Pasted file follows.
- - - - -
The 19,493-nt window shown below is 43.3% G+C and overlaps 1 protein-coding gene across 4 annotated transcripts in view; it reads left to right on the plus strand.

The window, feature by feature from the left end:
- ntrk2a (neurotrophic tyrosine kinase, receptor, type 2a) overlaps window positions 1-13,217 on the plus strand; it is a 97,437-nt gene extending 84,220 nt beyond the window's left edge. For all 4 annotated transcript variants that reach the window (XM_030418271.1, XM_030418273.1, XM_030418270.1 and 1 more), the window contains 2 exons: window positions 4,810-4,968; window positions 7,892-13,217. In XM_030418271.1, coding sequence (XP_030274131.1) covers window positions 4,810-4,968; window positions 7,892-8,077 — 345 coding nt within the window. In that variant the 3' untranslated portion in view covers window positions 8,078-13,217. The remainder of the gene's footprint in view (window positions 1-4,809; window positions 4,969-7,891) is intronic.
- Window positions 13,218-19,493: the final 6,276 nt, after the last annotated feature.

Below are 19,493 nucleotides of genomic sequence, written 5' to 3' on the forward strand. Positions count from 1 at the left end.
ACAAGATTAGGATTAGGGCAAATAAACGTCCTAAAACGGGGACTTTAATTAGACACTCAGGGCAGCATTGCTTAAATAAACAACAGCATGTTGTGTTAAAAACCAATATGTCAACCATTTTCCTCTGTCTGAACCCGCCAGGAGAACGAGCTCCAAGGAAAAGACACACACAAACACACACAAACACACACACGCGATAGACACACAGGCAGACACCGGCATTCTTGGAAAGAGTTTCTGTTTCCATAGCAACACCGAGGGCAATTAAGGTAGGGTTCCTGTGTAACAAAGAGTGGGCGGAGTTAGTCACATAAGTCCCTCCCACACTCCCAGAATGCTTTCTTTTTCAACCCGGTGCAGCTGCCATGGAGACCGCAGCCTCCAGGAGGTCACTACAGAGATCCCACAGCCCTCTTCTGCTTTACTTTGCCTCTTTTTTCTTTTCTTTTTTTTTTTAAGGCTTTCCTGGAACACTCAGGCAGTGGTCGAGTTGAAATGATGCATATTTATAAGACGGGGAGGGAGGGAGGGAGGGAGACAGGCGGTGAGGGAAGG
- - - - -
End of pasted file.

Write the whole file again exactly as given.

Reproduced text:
The 19,493-nt window shown below is 43.3% G+C and overlaps 1 protein-coding gene across 4 annotated transcripts in view; it reads left to right on the plus strand.

The window, feature by feature from the left end:
- ntrk2a (neurotrophic tyrosine kinase, receptor, type 2a) overlaps window positions 1-13,217 on the plus strand; it is a 97,437-nt gene extending 84,220 nt beyond the window's left edge. For all 4 annotated transcript variants that reach the window (XM_030418271.1, XM_030418273.1, XM_030418270.1 and 1 more), the window contains 2 exons: window positions 4,810-4,968; window positions 7,892-13,217. In XM_030418271.1, coding sequence (XP_030274131.1) covers window positions 4,810-4,968; window positions 7,892-8,077 — 345 coding nt within the window. In that variant the 3' untranslated portion in view covers window positions 8,078-13,217. The remainder of the gene's footprint in view (window positions 1-4,809; window positions 4,969-7,891) is intronic.
- Window positions 13,218-19,493: the final 6,276 nt, after the last annotated feature.

Below are 19,493 nucleotides of genomic sequence, written 5' to 3' on the forward strand. Positions count from 1 at the left end.
ACAAGATTAGGATTAGGGCAAATAAACGTCCTAAAACGGGGACTTTAATTAGACACTCAGGGCAGCATTGCTTAAATAAACAACAGCATGTTGTGTTAAAAACCAATATGTCAACCATTTTCCTCTGTCTGAACCCGCCAGGAGAACGAGCTCCAAGGAAAAGACACACACAAACACACACAAACACACACACGCGATAGACACACAGGCAGACACCGGCATTCTTGGAAAGAGTTTCTGTTTCCATAGCAACACCGAGGGCAATTAAGGTAGGGTTCCTGTGTAACAAAGAGTGGGCGGAGTTAGTCACATAAGTCCCTCCCACACTCCCAGAATGCTTTCTTTTTCAACCCGGTGCAGCTGCCATGGAGACCGCAGCCTCCAGGAGGTCACTACAGAGATCCCACAGCCCTCTTCTGCTTTACTTTGCCTCTTTTTTCTTTTCTTTTTTTTTTTAAGGCTTTCCTGGAACACTCAGGCAGTGGTCGAGTTGAAATGATGCATATTTATAAGACGGGGAGGGAGGGAGGGAGGGAGACAGGCGGTGAGGGAAGG